Asimov's Three Laws of Robotics are justly famous. But people shouldn't assume that they will ever actually be used. They wouldn't really work.
Asimov wrote that he invented the Three Laws because he was tired of reading stories about robots running amok. Before Asimov, robots were usually used as a problem the heroes needed to solve. Asimov reasoned that machines are made with safeguards, and he came up with a set of safeguards for his fictional robots.
His laws are far from perfect, and Asimov himself wrote a whole bunch of stories taking advantage of the grey areas that the laws didn't cover well.
Let's consider a big one, the biggest one: according to the First Law, a robot may not harm a human, nor through inaction allow a human to come to harm. Well, what's a human? How does the robot know? If you dress a human in a gorilla costume, would the robot still try to protect him?
In the excellent hard-SF comic Freefall, a human asked Florence (an uplifted wolf with an artificial Three Laws design brain; legally she is a biological robot, not a person) how she would tell who is human. "Clothes", she said.
In Asimov's novel The Naked Sun, someone pointed out that you could build a heavily-armed spaceship that was controlled by a standard robotic brain and had no crew; then you could talk to it and tell it that all spaceships are unmanned, and any radio transmissions claiming humans are on board a ship are lies. Hey presto, you have made a robot that can kill humans.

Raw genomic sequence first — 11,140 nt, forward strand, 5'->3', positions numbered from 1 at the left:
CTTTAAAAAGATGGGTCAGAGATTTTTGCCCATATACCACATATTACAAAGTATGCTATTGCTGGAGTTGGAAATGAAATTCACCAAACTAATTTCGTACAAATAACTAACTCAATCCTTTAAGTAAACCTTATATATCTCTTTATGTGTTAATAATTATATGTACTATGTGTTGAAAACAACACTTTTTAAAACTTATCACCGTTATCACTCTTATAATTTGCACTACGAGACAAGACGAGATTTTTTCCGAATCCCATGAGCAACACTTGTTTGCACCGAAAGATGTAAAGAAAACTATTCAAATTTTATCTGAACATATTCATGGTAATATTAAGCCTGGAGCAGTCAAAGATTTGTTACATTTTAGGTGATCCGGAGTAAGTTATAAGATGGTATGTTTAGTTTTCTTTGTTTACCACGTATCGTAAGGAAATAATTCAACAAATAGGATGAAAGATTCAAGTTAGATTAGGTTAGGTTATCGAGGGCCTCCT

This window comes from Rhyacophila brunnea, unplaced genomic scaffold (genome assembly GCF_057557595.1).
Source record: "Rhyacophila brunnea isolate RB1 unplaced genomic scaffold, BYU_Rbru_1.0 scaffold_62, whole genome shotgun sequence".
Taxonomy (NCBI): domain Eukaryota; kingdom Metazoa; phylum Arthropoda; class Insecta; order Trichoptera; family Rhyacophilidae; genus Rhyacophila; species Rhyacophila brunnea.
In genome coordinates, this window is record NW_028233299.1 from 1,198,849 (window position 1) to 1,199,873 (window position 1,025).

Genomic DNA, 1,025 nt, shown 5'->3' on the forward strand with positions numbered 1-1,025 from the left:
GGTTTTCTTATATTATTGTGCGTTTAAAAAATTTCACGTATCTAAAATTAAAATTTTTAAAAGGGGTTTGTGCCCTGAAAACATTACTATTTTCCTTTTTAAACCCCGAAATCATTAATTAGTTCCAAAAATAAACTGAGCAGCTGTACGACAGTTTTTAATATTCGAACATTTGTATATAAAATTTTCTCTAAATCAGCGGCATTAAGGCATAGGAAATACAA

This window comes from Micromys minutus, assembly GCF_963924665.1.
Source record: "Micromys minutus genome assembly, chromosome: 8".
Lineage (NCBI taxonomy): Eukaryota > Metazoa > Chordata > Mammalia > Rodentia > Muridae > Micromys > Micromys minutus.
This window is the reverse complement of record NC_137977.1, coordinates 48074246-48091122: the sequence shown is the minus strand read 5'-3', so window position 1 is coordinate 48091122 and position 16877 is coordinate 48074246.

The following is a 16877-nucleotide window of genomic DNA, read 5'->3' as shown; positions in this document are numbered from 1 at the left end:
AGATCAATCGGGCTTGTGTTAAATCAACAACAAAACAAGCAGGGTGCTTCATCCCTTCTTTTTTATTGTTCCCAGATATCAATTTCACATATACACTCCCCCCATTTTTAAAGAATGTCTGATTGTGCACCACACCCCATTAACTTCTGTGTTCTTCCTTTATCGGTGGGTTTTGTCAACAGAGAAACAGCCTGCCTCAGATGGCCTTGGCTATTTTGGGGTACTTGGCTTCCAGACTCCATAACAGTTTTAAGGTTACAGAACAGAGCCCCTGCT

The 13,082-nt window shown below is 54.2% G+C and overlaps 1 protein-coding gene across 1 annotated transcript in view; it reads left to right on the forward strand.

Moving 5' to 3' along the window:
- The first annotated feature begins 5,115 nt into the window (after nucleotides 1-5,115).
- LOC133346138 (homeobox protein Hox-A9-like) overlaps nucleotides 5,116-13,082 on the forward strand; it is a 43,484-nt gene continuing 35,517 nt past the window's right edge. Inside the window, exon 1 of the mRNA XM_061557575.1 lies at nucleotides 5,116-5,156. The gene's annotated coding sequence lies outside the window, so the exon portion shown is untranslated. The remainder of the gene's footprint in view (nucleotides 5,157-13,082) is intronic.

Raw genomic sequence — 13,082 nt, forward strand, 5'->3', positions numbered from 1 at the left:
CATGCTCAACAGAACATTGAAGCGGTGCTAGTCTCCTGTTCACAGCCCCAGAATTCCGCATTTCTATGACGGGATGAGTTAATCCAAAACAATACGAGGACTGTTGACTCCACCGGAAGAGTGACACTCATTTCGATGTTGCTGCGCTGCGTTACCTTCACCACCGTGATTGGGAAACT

Another problem: suppose someone just wanted to make a robot that can kill. Asimov's standard explanation was that this is impossible, because it took many people a whole lot of work to map out the robot brain design in the first place, and it would just be too much work to do all that work again. This is a mere hand-wave. "What man has done, man can aspire to do" as Jerry Pournelle sometimes says. Someone, somewhere, would put together a team of people and do the work of making a robot brain that just obeys all orders, with no pesky First Law restrictions. Heck, they could use robots to do part of the work, as long as they were very careful not to let the robots understand the implications of the whole project.
And then we get into "harm". In the classic short story "A Code for Sam", any robot built with the Three Laws goes insane. For example, allowing a human to smoke a cigarette is, through inaction, allowing a human to come to harm. Just watching a human walk across a road, knowing that a car could hit the human, would make a robot have a strong impulse to keep the human from crossing the street.
The Second Law is problematic too. The trivial Denial of Service attack against a Three Laws robot: "Destroy yourself now." You could order a robot to walk into a grinder, or beam radiation through its brain, or whatever it would take to destroy itself as long as no human came to harm. Asimov used this in some of his stories but never explained why it wasn't a huge problem... he lived before the Internet; maybe he just didn't realize how horrible many people can be.
There will be safeguards, but there will be more than just Three Laws. And we will need to figure things out like "if crashing the car kills one person and saves two people, do we tell the car to do it?"